The District of Yamoussoukro /ˌjɑːməˈsuːkroʊ/ is the official political capital and administrative capital city of Côte d'Ivoire, while the economic capital of the country is Abidjan. As of 2010, it was estimated to have 242,744 inhabitants. Located 240 kilometres (150 mi) north-west of Abidjan, the administrative center on the coast, upon rolling hills and plains, the municipality covers 3,500 square kilometres (1,400 sq mi) and is coterminous with the department of the same name. The department and municipality are split into four sub-prefectures: Attiégouakro, Didiévi, Tié-diékro and the Commune of Yamoussoukro. In total, the district contains 169 settlements.
In 1998, the city had about 155,803 inhabitants. It is the fourth most populous city in Côte d'Ivoire, after Abidjan, Bouaké, and Daloa.
The current governor of the district is Augustin Thiam.
Yamoussoukro is pronounced "Yam-So-Kro" by Ivorians. It's possible to hear "Ya-Mu-So-Kro"; the second "U" is silent.
Queen Yamousso, the niece of Kouassi N'Go, ran the village of N'Gokro in 1901 at the time of French colonization. The village then comprised 475 inhabitants, and was one of 129 Akoué villages.
Diplomatic and commercial relations were then established, but in 1909, on the orders of the Chief of Djamlabo, the Akoué revolted against the administration. Bonzi station, 7 kilometres (4.3 mi) from Yamoussoukro on the Bouaflé road, was set on fire, and the French administrator, Simon Maurice, was spared only by the intervention of Kouassi N'Go. This respected former leader persuaded the Akoué not to wage a war which could only have turned into a disaster.
As the situation returned to normal, Simon Maurice, judging that Bonzi had become unsafe, decided to transfer the French military station to Yamoussoukro, where the French Administration built a pyramid to the memory of Kouassi N'Go, Chief of the Akoué. In homage to queen Yamousso, N'Gokro was renamed Yamoussoukro.
In 1919, the civil station of Yamoussoukro was removed. Félix Houphouët-Boigny became the leader of the village in 1939. A long period passed wherein Yamoussoukro, still a small agricultural town, remained in the shadows. This continued until after the Second World War, which saw the creation of the African Agricultural Trade Union, as well as the first conferences of its chief. However, it was only with independence that Yamoussoukro finally started to rise.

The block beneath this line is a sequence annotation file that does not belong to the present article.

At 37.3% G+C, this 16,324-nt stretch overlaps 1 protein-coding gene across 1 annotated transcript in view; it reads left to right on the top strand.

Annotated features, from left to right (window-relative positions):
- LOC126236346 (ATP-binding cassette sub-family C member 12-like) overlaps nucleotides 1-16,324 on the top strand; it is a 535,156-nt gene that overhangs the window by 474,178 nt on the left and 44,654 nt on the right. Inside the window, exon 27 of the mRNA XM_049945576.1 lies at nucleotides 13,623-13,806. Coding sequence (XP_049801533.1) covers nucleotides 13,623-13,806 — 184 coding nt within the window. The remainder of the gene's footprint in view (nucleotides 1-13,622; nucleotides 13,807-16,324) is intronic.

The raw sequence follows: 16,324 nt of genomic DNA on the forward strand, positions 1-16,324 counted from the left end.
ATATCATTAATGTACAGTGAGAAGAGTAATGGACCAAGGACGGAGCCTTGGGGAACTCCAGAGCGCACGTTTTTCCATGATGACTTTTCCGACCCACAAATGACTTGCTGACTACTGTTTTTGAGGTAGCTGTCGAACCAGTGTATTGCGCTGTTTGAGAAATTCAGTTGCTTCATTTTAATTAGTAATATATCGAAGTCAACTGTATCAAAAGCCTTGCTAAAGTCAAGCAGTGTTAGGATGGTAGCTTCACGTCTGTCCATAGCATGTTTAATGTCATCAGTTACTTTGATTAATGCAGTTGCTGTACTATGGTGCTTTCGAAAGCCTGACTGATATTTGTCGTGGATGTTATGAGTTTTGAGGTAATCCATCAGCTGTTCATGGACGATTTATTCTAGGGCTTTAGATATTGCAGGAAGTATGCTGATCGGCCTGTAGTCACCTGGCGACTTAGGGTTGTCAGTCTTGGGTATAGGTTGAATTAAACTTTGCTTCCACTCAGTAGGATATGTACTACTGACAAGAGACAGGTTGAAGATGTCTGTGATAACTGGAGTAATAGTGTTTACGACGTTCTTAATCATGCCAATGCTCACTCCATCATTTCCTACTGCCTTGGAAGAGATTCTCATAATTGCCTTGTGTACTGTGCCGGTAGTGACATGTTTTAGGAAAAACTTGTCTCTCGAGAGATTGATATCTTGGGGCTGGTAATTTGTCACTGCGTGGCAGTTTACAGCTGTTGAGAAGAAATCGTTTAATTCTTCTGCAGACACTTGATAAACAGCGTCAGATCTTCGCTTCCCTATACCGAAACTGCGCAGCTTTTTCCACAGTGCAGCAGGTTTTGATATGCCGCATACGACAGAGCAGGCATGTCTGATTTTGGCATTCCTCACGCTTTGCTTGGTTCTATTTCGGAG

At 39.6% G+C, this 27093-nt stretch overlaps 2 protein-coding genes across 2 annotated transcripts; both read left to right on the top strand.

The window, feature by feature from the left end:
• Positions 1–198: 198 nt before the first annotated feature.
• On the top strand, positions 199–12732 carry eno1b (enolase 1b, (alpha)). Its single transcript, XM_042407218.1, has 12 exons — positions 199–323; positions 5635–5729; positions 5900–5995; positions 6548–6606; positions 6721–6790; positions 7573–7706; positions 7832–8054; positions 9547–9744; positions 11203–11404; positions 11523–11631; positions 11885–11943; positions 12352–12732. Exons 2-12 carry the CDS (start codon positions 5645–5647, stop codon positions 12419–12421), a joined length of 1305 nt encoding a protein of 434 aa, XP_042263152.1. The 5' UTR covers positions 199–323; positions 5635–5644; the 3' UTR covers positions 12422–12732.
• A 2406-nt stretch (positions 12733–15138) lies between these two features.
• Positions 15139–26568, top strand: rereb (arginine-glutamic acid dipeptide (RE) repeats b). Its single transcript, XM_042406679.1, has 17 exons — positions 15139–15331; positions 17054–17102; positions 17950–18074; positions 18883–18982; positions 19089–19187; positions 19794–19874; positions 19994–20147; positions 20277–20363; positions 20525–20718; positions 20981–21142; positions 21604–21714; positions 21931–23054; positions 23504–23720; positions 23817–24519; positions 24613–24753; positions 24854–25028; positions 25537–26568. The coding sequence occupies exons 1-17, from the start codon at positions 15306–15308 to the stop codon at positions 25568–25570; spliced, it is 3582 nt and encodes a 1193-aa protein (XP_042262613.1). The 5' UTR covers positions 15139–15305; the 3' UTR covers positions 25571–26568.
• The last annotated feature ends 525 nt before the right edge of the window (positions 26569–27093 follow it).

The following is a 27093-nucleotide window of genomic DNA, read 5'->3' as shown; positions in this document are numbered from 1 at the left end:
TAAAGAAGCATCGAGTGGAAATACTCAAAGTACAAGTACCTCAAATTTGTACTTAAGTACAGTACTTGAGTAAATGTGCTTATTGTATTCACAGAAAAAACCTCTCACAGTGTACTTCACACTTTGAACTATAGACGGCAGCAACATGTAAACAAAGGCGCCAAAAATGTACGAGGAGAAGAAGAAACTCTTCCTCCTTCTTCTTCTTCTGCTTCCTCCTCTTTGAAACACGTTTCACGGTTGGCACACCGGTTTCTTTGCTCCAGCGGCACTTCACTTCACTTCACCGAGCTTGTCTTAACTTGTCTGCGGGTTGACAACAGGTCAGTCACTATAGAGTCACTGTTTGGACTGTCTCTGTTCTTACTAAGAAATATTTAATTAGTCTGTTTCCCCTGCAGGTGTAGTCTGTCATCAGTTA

After 1964, the President Félix Houphouët-Boigny made ambitious plans and started to build. One day in 1965, later called the Great Lesson of Yamoussoukro, he visited the plantations with the leaders of the county, inviting them to transpose to their own villages the efforts and agricultural achievements of the region. On 21 July 1977, Houphouët offered his plantations to the State.
In March 1983, President Félix Houphouët-Boigny made Yamoussoukro the political and administrative capital of Côte d'Ivoire, as the city was his birthplace. This marked the fourth movement of the country's capital city in a century. Côte d'Ivoire's previous capital cities were Grand-Bassam (1893), Bingerville (1900), and Abidjan (1933). The majority of economic activity still takes place in Abidjan.
Yamoussoukro is also the site of what is claimed to be the largest Christian place of worship on Earth: The Basilica of Our Lady of Peace of Yamoussoukro, consecrated by Pope John Paul II on 10 September 1990.
Also noteworthy are the Kossou Dam, the Félix Houphouët-Boigny Foundation, the PDCI-RDA House, the various schools of the Félix Houphouët-Boigny National Polytechnic Institute, the international airport (with an average of six hundred passengers and 36 flights in 1995, it is one of two airports in Africa (with Gbadolite) that could accommodate the Concorde), the Town Hall, the Protestant Temple, the Mosque, and the Palace of Hosts.
On 6 November 2004, Yamoussoukro Airport was attacked by French infantry after military aircraft from the airport bombed a UN peacekeeper base as well as rebel targets, 9 French peacekeepers and one U.S. civilian were killed. Two Ivorian Sukhoi Su-25 aircraft and several Mil Mi-24 helicopters were destroyed, which was most of the country's air forces. Mobs and rebels tried to attack the French forces after the airport raid.
- Nossiter, Adam (30 March 2011). Opposition Forces in Ivory Coast Make Major Gains. New York Times, 30 March 2011. "A version of this article appeared in print on 31 March 2011, on page A6 of the New York edition." Retrieved from http://www.nytimes.com/2011/03/31/world/africa/31ivory.html.